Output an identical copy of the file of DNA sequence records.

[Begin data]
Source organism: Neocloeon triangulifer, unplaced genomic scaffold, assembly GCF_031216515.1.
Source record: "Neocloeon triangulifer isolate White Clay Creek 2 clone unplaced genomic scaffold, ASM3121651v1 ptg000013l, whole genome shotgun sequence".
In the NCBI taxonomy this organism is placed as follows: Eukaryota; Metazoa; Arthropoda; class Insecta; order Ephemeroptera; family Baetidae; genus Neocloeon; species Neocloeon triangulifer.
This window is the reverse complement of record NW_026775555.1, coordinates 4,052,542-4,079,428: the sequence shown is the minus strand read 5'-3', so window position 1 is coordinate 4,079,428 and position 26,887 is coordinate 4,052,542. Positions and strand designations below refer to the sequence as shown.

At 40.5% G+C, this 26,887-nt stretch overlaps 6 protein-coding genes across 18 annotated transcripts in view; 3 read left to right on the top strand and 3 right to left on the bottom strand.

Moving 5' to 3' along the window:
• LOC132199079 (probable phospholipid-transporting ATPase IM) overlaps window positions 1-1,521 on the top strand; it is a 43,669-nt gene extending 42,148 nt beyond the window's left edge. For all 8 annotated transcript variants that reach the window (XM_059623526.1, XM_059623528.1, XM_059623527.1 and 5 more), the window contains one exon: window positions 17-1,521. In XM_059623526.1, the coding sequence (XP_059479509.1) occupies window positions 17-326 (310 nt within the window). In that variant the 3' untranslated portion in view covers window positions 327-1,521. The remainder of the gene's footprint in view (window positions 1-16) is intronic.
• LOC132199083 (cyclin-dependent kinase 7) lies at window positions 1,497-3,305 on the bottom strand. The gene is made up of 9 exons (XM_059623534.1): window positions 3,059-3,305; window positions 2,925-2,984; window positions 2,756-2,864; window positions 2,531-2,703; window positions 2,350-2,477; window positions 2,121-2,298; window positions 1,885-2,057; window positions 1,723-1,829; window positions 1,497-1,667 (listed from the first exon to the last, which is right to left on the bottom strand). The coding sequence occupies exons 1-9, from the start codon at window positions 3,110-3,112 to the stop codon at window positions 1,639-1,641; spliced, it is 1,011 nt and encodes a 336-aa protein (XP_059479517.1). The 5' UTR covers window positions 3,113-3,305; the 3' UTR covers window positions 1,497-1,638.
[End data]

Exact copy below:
Source organism: Neocloeon triangulifer, unplaced genomic scaffold, assembly GCF_031216515.1.
Source record: "Neocloeon triangulifer isolate White Clay Creek 2 clone unplaced genomic scaffold, ASM3121651v1 ptg000013l, whole genome shotgun sequence".
In the NCBI taxonomy this organism is placed as follows: Eukaryota; Metazoa; Arthropoda; class Insecta; order Ephemeroptera; family Baetidae; genus Neocloeon; species Neocloeon triangulifer.
This window is the reverse complement of record NW_026775555.1, coordinates 4,052,542-4,079,428: the sequence shown is the minus strand read 5'-3', so window position 1 is coordinate 4,079,428 and position 26,887 is coordinate 4,052,542. Positions and strand designations below refer to the sequence as shown.

At 40.5% G+C, this 26,887-nt stretch overlaps 6 protein-coding genes across 18 annotated transcripts in view; 3 read left to right on the top strand and 3 right to left on the bottom strand.

Moving 5' to 3' along the window:
• LOC132199079 (probable phospholipid-transporting ATPase IM) overlaps window positions 1-1,521 on the top strand; it is a 43,669-nt gene extending 42,148 nt beyond the window's left edge. For all 8 annotated transcript variants that reach the window (XM_059623526.1, XM_059623528.1, XM_059623527.1 and 5 more), the window contains one exon: window positions 17-1,521. In XM_059623526.1, the coding sequence (XP_059479509.1) occupies window positions 17-326 (310 nt within the window). In that variant the 3' untranslated portion in view covers window positions 327-1,521. The remainder of the gene's footprint in view (window positions 1-16) is intronic.
• LOC132199083 (cyclin-dependent kinase 7) lies at window positions 1,497-3,305 on the bottom strand. The gene is made up of 9 exons (XM_059623534.1): window positions 3,059-3,305; window positions 2,925-2,984; window positions 2,756-2,864; window positions 2,531-2,703; window positions 2,350-2,477; window positions 2,121-2,298; window positions 1,885-2,057; window positions 1,723-1,829; window positions 1,497-1,667 (listed from the first exon to the last, which is right to left on the bottom strand). The coding sequence occupies exons 1-9, from the start codon at window positions 3,110-3,112 to the stop codon at window positions 1,639-1,641; spliced, it is 1,011 nt and encodes a 336-aa protein (XP_059479517.1). The 5' UTR covers window positions 3,113-3,305; the 3' UTR covers window positions 1,497-1,638.